The Olympic flame is a tradition that comes from the ancient Greeks. The Ancient Olympic Games were held in Olympia, Greece from 776 B.C. to 394, when the Roman Emperor Theodosius abolished them after Christianity took root and he deemed the games pagan. Until then however, every four years a sacred flame was lit from the sun’s rays at Olympia, and stayed lit on the altar of the goddess, Hera until the Games were completed. This flame represented the "endeavor for protection and struggle for victory." The flame was first introduced into our Modern Olympics at the 1928 Amsterdam Games. The meaning of the modern flame is somewhat in dispute. Some say the flame has come to symbolize "the light of spirit, knowledge, and life" while others say the Olympic flame symbolises purity , the endeavour for perfection and the struggle for victory, peace, and friendship. When George W. Bush greeted the flame on its way to Salt Lake City last year he added his own interpretation. "This flame stands for the skill and dedication of friendly competition," Bush said.

The flame is lit each year in Olympia by the rays of the sun bouncing off a huge parabolic mirror and igniting a torch. This year, as in the previous three attempts, there was no sun in Olympia on the designated day, so the torch was lit from a flame that had been ignited a few days earlier from a practice run and kept burning in lamps. Greek actress Thalia Prokopiou, in her role as high priestess during the ceremony, used the flame to light the Salt Lake City torch. Mitt Romney, head of Salt Lake City organizing committee said “The forebears of Olympians, of civilization, of humanity looked beyond themselves to find the source of greatness and of light. May we look to the eternal source to guide our world today.”

The flame then began its journey to the Olympic Games. It was carried by Greek runners to a ski center near the ancient ruins of Delphi, then to Athens where it burned in the all-marble Panathenian stadium, site of the first modern Olympics in 1896. The torch then headed by plane to Atlanta where it began a 65-day relay across the United States, arriving at the opening ceremony in Salt Lake City on Feb. 8.

The carrying of the flame from its orgin in Olympia to the site of the games is called the Olympic Torch Relay. Some believe that the relay also began in the Ancient Olympics, but Olympic officials confirm that the tradition of the Modern Olympic Torch Relay began in 1936 at the Berlin Games , to represent a link between the ancient and modern Olympics , and has since remained as an Olympic custom.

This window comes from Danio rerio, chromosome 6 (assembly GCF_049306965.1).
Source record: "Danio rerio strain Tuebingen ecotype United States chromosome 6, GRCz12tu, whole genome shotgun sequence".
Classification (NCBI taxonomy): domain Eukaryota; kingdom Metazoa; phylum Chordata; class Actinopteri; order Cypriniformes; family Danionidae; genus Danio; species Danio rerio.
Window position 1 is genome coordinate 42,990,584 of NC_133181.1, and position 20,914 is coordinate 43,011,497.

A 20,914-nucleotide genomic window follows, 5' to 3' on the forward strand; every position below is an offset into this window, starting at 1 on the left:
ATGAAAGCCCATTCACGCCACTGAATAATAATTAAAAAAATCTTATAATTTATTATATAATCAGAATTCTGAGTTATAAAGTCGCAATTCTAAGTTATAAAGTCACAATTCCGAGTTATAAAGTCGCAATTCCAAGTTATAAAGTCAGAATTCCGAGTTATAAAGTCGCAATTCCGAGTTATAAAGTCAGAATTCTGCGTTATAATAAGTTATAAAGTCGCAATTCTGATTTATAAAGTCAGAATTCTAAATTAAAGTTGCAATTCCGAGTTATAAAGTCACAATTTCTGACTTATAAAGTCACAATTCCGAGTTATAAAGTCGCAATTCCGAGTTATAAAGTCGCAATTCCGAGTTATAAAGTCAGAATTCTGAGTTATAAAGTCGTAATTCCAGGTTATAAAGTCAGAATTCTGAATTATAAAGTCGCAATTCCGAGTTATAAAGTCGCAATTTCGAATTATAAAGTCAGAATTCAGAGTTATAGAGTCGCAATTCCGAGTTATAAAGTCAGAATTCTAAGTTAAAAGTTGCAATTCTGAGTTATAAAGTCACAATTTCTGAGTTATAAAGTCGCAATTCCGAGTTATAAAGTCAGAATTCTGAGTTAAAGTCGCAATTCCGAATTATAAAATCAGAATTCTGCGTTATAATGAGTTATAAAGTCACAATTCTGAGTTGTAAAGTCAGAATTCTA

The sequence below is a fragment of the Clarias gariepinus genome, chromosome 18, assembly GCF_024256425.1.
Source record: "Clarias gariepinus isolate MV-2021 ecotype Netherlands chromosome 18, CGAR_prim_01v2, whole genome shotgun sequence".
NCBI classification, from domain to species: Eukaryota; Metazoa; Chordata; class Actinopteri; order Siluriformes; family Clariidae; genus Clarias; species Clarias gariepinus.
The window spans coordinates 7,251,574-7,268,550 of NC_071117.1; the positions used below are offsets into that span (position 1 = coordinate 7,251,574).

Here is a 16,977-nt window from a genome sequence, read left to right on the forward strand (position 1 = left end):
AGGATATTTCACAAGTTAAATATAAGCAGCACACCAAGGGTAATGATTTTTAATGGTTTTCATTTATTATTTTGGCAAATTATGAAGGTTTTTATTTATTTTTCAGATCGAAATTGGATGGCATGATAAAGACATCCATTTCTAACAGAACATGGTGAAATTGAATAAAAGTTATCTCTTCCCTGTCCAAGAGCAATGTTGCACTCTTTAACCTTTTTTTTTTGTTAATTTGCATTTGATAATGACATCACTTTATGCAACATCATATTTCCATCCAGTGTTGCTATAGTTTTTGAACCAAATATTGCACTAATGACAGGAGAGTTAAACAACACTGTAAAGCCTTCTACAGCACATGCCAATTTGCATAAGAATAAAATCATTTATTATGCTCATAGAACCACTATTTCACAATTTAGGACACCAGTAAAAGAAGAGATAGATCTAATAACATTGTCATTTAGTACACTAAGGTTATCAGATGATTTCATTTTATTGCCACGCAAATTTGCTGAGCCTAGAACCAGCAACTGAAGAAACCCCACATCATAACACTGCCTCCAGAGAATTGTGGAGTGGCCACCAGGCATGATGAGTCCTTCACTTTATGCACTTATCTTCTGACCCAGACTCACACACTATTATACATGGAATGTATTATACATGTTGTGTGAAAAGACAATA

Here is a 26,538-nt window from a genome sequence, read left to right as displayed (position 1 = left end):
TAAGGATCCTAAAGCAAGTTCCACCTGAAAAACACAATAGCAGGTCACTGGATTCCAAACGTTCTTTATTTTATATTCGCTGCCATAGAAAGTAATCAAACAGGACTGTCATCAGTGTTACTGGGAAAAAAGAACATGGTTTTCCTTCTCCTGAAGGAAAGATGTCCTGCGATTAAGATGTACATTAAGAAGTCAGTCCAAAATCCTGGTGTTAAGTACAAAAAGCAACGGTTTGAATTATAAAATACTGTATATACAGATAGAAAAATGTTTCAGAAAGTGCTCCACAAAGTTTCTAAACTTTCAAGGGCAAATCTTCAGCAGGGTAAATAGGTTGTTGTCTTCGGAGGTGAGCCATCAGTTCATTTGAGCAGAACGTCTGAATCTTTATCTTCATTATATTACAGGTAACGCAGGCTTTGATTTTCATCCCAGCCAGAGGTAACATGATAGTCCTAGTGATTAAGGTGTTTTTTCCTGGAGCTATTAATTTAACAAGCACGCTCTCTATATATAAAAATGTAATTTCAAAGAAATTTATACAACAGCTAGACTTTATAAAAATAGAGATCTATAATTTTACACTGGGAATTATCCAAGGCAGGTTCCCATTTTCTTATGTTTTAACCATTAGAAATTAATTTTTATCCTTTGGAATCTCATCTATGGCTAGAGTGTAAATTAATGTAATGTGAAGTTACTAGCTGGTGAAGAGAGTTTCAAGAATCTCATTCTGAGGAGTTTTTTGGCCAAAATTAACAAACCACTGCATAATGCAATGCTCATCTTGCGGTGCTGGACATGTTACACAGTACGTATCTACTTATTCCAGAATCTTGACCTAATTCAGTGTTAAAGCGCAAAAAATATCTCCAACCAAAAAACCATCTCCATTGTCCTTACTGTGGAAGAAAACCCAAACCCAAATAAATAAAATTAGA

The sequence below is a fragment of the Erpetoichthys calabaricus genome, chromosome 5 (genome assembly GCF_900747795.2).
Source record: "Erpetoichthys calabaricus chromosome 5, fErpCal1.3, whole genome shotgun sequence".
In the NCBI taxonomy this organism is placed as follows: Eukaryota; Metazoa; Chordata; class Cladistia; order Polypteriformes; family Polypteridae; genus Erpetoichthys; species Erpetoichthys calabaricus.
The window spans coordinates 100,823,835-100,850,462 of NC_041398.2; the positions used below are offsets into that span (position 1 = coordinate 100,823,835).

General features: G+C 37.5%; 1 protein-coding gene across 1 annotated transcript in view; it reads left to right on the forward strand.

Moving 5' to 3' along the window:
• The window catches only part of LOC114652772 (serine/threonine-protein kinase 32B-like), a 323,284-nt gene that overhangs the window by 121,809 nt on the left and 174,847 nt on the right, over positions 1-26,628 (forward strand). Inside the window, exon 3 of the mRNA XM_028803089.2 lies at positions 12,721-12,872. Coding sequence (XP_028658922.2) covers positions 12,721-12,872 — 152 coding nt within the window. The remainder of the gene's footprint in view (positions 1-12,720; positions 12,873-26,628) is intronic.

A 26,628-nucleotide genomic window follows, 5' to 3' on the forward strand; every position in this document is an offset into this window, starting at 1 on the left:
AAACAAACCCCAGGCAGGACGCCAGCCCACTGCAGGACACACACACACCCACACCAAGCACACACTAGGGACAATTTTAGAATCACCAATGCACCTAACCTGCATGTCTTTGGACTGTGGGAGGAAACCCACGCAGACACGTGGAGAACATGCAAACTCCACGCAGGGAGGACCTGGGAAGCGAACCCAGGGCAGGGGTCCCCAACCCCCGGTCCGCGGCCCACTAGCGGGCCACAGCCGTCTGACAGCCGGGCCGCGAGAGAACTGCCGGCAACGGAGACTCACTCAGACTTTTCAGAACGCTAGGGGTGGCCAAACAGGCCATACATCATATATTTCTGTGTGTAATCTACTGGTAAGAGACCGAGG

The torches that carried the flame this year are made of glass, silver and copper. They are designed to look like a mountain icicle, with the flame emerging from a frosted glass top. The motto of this Olympics, "Light the Fire Within," is written on each torch, along with the Salt Lake City Olympic logo. Each torch is 33 inches long, 3 inches wide at the top and 0.5 inches wide at the bottom; they weigh about 3 pounds each. No two torches are exactly the same. Each torch bearer gets to keep the torch that they carried when the flame is passed to the next participant in the relay.

At the end of each Olympics, the flame is extinguished in a ceremony, and rekindled for the next Olympics.

The Olympic flame first burned at the 1928 Amsterdam Olympics, and the torch relay was introduced during the 1936 Berlin Olympics by Carl Diem. The flame is now traditionally ignited by the rays of the sun at Olympia, Greece for both the Olympic Games and the Winter Olympic Games, though that was not always the case.

From 1952 to 1960, the flame for the Winter Olympics was lit at various locations, including at the house of Sorheim Norheim, a pioneer of winter sports in Norway.

The following is a list of all the final torchbearers for all of the previous Olympics.

Olympics 1936 - Berlin- Fritz Schilgen, track athlete

Olympics 1948 - London- John Mark, track athlete

Olympics 1952 - Oslo- Eigil Nansen, grandson of famous skier

Olympics 1952 - Helsinki- Paavo Nurmi and Hannes Kolehmainen, famous long distance runners

Olympics 1956 - Cortina d'Ampezzo- Guido Caroli, figure skater

Olympics 1956 - Melbourne- Ron Clarke, long distance runner

Olympics 1960 - Squaw Valley- Kenneth Henry, speedskater

Olympics 1960 - Rome- Giancarlo Peris, track athlete

Olympics 1964 - Innsbruck- Joseph Rieder

Olympics 1964 - Tokyo- Yoshinori Sakai, born near Hiroshima the day it was hit by the atomic bomb

Olympics 1968 - Grenoble- Alain Calmat

Olympics 1968 - Mexico City- Norma Enriqueta Basilio de Sotelo

Olympics 1972 - Sapporo- Hideki Takada

Olympics 1972 - Munich- Günther Zahn, track athlete

Olympics 1976 - Innsbruck- Christl Haas and Josef Feistmantl

Olympics 1976 - Montreal- Stéphane Préfontaine and Sandra Henderson, young track athletes

Olympics 1980 - Lake Placid- Charles Kerr, doctor

Olympics 1980 - Moscow- Sergey Belov, basketball player

Olympics 1984 - Sarajevo- Sandra Dubravcic

Olympics 1984 - Los Angeles- Rafer Johnson, 1960 decathlon champion

Olympics 1988 - Calgary- Robyn Perry, yound Canadian girl

Olympics 1988 - Seoul- Chung Sun-Man, Kim Won-Tak and Sohn kee-Chung

Olympics 1992 - Albertville- Michel Platini and François-Cyrille Grange

Olympics 1992 - Barcelona- Antonio Rebollo, Paralympic archer

Olympics 1994 - Lillehammer- Crown prince Haakon

Olympics 1996 - Atlanta- Muhammad Ali, famous boxer

Olympics 1998 - Nagano- Midori Ito, famous figure skater

Olympics 2000 - Sydney- Cathy Freeman, track athlete

Olympics 2002 - Salt Lake City- 1980 United States Ice Hockey team

Olympics 2004 - Athens- Nikolaos Kakalamanakis


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